We are thrilled to announce that we have been awarded the UNESCO King Sejong Literacy Prize for our work in improving literacy rates in remote regions of Myanmar.


Our innovative programmes target ethnic-minority children who cannot attend government schools as they do not speak the national language, Burmese, in which the curriculum is taught. We provide primary education to these children by employing and training local teachers who can speak the same language as them. 

The UNESCO King Sejong Literacy Prize was launched in 1989 and rewards the activities of non-governmental organisations (NGOs) displaying merit and achieving particularly effective results in contributing to the fight for literacy. It gives special consideration to the creation, development and dissemination of mother-tongue language education programmes in developing countries. We are the first UK-based organisation to win the award. The prize consists of a sum of US$20,000, a silver medal and a certificate.

The prize comes at a crucial time as education providers worldwide grapple with how to continue schooling during the Covid-19 pandemic. We have been providing low-tech distance education to children in Myanmar while schools have been closed. We are now continuing local-level support to ensure the safe reopening of schools. 

Matthew Lodge, UK Ambassador to UNESCO, said “On behalf of the UK Delegation to UNESCO, I would like to offer our heartfelt congratulations to United World Schools on winning the prestigious UNESCO King Sejong Literacy Prize. This is a fitting recognition for their community project in a remote part of Myanmar. United World Schools have been undertaking this project in close cooperation with the local government, in order to provide the tools so that local children are able to receive their basic education in their native language. This project opens up new opportunities for children, and is an excellent example of how dedication, partnership and commitment can help in the battle against illiteracy and in the protection of indigenous languages, traditions and culture.”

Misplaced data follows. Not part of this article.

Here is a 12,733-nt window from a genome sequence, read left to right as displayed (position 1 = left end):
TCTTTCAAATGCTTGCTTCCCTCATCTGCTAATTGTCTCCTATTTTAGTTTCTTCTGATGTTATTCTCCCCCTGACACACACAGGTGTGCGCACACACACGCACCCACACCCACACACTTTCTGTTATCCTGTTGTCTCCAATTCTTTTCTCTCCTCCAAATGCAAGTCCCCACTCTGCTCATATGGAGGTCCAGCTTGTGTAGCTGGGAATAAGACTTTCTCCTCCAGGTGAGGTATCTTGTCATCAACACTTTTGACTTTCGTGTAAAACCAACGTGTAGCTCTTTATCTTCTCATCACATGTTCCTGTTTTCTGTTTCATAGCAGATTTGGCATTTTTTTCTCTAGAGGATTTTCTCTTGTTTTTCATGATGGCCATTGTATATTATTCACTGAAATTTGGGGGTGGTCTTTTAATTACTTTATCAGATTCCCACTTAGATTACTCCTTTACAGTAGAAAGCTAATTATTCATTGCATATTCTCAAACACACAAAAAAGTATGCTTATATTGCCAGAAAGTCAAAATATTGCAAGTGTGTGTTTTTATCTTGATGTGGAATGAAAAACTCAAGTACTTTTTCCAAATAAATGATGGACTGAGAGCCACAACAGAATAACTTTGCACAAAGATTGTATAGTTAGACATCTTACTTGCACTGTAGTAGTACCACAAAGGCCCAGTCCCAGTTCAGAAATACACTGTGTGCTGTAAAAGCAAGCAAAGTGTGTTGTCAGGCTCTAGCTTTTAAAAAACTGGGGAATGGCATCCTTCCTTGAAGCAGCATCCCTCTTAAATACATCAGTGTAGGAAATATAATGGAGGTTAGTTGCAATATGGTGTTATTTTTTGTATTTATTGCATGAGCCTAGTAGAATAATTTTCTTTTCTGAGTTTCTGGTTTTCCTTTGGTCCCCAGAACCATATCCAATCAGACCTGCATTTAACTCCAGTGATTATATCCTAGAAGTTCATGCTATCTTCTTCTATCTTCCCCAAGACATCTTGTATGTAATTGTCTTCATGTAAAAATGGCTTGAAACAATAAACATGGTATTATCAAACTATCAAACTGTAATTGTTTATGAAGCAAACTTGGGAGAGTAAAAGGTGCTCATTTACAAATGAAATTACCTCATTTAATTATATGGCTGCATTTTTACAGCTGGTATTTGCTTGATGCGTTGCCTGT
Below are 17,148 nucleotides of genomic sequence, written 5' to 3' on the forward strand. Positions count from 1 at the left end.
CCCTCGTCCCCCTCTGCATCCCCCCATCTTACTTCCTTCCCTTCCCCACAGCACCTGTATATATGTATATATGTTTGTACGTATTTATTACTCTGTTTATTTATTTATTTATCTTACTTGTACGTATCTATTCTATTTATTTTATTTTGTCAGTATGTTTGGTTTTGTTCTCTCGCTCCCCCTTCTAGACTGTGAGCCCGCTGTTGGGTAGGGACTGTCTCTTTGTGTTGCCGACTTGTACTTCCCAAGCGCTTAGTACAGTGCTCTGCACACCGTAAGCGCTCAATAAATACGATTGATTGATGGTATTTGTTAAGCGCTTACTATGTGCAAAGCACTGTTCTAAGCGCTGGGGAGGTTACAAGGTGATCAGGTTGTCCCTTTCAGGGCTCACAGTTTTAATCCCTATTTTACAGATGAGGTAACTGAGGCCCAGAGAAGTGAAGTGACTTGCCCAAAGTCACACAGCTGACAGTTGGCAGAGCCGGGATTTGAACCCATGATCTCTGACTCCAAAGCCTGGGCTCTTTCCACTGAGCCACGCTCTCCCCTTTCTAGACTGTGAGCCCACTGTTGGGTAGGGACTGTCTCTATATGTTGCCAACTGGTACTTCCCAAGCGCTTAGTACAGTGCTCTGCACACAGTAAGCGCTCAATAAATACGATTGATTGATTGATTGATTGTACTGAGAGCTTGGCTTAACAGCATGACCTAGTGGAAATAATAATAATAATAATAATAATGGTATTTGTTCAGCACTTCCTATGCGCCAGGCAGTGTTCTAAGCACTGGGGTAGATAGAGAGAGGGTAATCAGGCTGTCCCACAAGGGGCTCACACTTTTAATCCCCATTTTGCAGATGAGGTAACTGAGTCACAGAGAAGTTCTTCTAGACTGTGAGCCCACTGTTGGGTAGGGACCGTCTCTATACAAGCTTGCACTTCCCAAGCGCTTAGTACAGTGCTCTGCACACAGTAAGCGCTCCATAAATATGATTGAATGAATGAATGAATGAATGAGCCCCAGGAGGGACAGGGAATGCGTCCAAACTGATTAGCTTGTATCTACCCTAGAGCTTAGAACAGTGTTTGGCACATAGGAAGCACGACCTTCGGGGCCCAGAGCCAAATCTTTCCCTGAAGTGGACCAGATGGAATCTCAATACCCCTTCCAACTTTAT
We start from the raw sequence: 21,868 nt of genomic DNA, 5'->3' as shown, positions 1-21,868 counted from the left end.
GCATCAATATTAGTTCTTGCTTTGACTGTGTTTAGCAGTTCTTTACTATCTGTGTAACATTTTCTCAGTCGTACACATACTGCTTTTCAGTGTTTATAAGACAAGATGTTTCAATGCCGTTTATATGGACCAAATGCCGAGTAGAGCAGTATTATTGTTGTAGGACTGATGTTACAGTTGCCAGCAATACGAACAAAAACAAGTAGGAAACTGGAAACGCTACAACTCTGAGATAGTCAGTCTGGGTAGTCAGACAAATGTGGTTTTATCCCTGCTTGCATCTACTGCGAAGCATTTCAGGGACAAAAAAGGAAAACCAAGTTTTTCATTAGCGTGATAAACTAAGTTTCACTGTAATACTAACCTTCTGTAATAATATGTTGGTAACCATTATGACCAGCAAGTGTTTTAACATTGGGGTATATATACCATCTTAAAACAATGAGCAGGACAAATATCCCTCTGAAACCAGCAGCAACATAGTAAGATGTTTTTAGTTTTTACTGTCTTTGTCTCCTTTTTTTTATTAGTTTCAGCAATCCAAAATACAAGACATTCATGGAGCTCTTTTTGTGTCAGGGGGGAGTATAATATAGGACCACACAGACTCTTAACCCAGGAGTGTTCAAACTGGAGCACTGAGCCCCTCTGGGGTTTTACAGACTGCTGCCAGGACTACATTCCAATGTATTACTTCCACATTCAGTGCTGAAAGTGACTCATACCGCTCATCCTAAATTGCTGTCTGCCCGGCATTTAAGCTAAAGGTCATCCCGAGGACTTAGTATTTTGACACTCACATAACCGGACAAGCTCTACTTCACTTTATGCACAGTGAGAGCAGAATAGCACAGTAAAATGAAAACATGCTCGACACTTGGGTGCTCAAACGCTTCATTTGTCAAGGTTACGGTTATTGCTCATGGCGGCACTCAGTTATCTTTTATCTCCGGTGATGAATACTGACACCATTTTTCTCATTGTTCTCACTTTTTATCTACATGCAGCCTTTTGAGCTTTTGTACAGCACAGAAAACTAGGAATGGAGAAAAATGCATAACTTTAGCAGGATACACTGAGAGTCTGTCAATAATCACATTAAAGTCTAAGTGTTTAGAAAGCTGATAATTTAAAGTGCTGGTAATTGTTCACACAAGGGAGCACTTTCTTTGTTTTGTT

James Bridge, Secretary-General of the UK National Commission for UNESCO said, "United World Schools winning the UNESCO King Sejong Literacy Prize is an exceptional achievement. It is a tribute to UWS and their partners in Myanmar and especially the teachers, indigenous community and the school children themselves. The work will lead to improved educational outcomes for the children across the board and opportunities for them and their community." 

Dr Kay Khaing Win, United World Schools Myanmar Country Director, said: “We are honoured UNESCO have recognised our work in Myanmar and the tremendous impact of our locally-recruited teachers. Thanks to them, thousands of children who speak minority languages are able to access a quality education. We hope this prize will make them feel even more proud of the amazing work they are doing and motivate them to continue delivering mother-tongue based education.”


Our work in Myanmar